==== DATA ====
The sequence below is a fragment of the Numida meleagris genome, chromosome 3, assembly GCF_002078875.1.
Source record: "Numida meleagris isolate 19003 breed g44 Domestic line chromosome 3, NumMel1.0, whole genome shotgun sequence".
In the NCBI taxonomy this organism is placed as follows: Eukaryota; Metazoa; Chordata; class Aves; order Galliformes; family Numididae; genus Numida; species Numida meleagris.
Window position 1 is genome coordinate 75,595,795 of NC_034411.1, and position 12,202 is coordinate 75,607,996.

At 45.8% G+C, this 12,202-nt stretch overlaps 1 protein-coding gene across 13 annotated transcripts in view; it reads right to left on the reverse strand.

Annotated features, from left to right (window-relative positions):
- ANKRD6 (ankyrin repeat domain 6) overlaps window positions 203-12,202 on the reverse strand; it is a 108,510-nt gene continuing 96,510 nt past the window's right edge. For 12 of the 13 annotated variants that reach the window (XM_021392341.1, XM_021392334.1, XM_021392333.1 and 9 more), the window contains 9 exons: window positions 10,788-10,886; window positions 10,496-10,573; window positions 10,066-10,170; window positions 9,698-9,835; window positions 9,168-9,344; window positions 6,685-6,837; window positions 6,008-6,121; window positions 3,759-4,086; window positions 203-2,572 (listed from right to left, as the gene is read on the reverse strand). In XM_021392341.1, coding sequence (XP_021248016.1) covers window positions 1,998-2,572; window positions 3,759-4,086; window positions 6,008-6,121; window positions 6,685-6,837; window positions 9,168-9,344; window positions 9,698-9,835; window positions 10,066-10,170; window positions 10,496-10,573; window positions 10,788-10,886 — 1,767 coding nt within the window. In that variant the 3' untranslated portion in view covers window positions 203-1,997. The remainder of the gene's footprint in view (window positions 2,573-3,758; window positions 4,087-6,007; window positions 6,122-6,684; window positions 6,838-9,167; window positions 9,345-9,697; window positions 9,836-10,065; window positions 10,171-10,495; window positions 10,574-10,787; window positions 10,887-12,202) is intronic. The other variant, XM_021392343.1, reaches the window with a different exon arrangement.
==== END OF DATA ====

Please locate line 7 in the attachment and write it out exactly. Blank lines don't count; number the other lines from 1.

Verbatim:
- ANKRD6 (ankyrin repeat domain 6) overlaps window positions 203-12,202 on the reverse strand; it is a 108,510-nt gene continuing 96,510 nt past the window's right edge. For 12 of the 13 annotated variants that reach the window (XM_021392341.1, XM_021392334.1, XM_021392333.1 and 9 more), the window contains 9 exons: window positions 10,788-10,886; window positions 10,496-10,573; window positions 10,066-10,170; window positions 9,698-9,835; window positions 9,168-9,344; window positions 6,685-6,837; window positions 6,008-6,121; window positions 3,759-4,086; window positions 203-2,572 (listed from right to left, as the gene is read on the reverse strand). In XM_021392341.1, coding sequence (XP_021248016.1) covers window positions 1,998-2,572; window positions 3,759-4,086; window positions 6,008-6,121; window positions 6,685-6,837; window positions 9,168-9,344; window positions 9,698-9,835; window positions 10,066-10,170; window positions 10,496-10,573; window positions 10,788-10,886 — 1,767 coding nt within the window. In that variant the 3' untranslated portion in view covers window positions 203-1,997. The remainder of the gene's footprint in view (window positions 2,573-3,758; window positions 4,087-6,007; window positions 6,122-6,684; window positions 6,838-9,167; window positions 9,345-9,697; window positions 9,836-10,065; window positions 10,171-10,495; window positions 10,574-10,787; window positions 10,887-12,202) is intronic. The other variant, XM_021392343.1, reaches the window with a different exon arrangement.